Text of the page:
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Igor Sidorenko (Stoned Jesus): "Acclaim hardly helps pay your bills"

04 de Agosto, 2016 NotíciasÉrica Cardosa

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22084297568_082423ae11_o Stoned Jesus at Desertfest Belgium 2015

With the, maybe now classic, Seven Thunders Roar, in which we can encounter "I'm The Mountain", and the most recent The Harvest, Stoned Jesus appears nowadays as one of the most appealing Psych Stoner bands in Europe. After the explosive debute in Portugal last summer in Reverence Valada, Ukrainian trio returns next week to perform on Sonic Blast Moledo, along with names like Truckfighters, Uncle Acid & The Dead Beats or All Them Witches, among others. We took this opportunity and got in touch with Igor Sidorenko, Stoned Jesus frontman's, who answered some questions. All to discover next.


It was in February last year that you released your most recent work, The Harvest. How do you feel the fans have taken to the album and the tour?

Hello there! You’re absolutely right, The Harvest turns 1.5 yrs old this August, and it has grown on many people since then. Released with a little-to-no promotion whatsoever, it has surprisingly become one of the most namedropped albums among stoner/psychedelic/doom/prog fans last year. And playing 60+ shows in support of it in 2015 alone sure helped spreading the good word about how awesome it is, hah!



Did you feel some kind of pressure while working on The Haverst since it follows your most acclaimed album so far, Seven Thunders Roar?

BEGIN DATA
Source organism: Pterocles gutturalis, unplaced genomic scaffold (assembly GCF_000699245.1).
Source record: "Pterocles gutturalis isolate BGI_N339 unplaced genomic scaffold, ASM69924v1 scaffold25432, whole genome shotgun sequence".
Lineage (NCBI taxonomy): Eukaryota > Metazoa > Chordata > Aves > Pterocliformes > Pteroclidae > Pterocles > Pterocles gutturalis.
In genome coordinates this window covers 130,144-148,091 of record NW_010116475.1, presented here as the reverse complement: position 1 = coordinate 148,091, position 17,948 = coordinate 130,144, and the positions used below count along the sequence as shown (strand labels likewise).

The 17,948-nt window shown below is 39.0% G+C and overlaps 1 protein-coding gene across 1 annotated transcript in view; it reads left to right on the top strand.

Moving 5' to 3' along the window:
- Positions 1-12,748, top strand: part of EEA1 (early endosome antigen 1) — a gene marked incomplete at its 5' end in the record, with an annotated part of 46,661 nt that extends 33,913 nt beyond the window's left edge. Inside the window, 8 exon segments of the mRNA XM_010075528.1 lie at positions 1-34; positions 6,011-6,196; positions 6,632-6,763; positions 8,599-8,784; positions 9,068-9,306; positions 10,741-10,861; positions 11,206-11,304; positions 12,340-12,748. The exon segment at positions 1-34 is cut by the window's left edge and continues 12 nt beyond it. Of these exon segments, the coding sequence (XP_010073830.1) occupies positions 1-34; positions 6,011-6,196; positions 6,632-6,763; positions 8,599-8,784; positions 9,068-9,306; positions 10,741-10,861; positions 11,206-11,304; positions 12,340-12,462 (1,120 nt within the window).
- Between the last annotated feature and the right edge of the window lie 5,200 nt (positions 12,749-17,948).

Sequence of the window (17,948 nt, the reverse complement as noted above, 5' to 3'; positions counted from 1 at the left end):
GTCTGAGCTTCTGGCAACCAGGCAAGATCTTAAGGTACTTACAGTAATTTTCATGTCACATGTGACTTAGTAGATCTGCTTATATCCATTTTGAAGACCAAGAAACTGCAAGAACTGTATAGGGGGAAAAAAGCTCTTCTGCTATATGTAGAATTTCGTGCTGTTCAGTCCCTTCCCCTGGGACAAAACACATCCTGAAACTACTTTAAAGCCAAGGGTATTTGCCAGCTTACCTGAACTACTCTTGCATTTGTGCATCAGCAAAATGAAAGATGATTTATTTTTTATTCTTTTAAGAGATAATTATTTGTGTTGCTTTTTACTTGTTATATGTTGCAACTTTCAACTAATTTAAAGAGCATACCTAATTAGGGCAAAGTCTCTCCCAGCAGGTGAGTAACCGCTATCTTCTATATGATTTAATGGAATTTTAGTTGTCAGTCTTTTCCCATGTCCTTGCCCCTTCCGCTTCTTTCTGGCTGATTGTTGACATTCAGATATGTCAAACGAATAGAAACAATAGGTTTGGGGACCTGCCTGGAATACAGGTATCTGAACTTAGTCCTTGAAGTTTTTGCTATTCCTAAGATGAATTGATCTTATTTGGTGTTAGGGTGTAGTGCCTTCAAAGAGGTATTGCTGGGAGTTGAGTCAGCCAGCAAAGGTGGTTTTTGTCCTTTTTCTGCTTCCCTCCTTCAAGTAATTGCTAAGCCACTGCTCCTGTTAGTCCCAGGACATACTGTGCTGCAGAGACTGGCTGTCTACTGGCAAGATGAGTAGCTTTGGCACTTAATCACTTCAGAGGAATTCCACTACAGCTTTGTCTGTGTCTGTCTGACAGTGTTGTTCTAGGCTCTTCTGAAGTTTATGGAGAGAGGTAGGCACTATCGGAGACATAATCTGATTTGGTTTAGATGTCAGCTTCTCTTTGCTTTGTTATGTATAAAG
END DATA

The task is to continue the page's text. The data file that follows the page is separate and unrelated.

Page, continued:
You know what’s funny? We never felt any pressure until like...this year? Out there hundreds of people were digging our tunes while we were still touring for gas money, accommodation and catering. “Acclaim” hardly helps pay your bills, you know? Also you’ve kinda moved on, musically and personally, but people still digging what you’ve created five years ago, and that’s weird. I’m all for it, we love these songs, we love to play them live too, but you know, it’s far too early to proclaim STR the best thing we ever did.



In the last album we can see Stoned Jesus taking their lyrics in a new direction, one which feels, to me, more politically-charged. This is best expressed in your song “YFS”. Can you tell us a bit more on this new approach to your lyrical themes?

It’s not really new, is it? “Indian” can be seen as a political song in the US (especially now), “Occult” touches on religious taboos, “Bright Like the Morning” is an anti-abuse one… We’d got more literal in “YFS”, that’s it. The Message had always been out there, it’s up to you to interpret it though.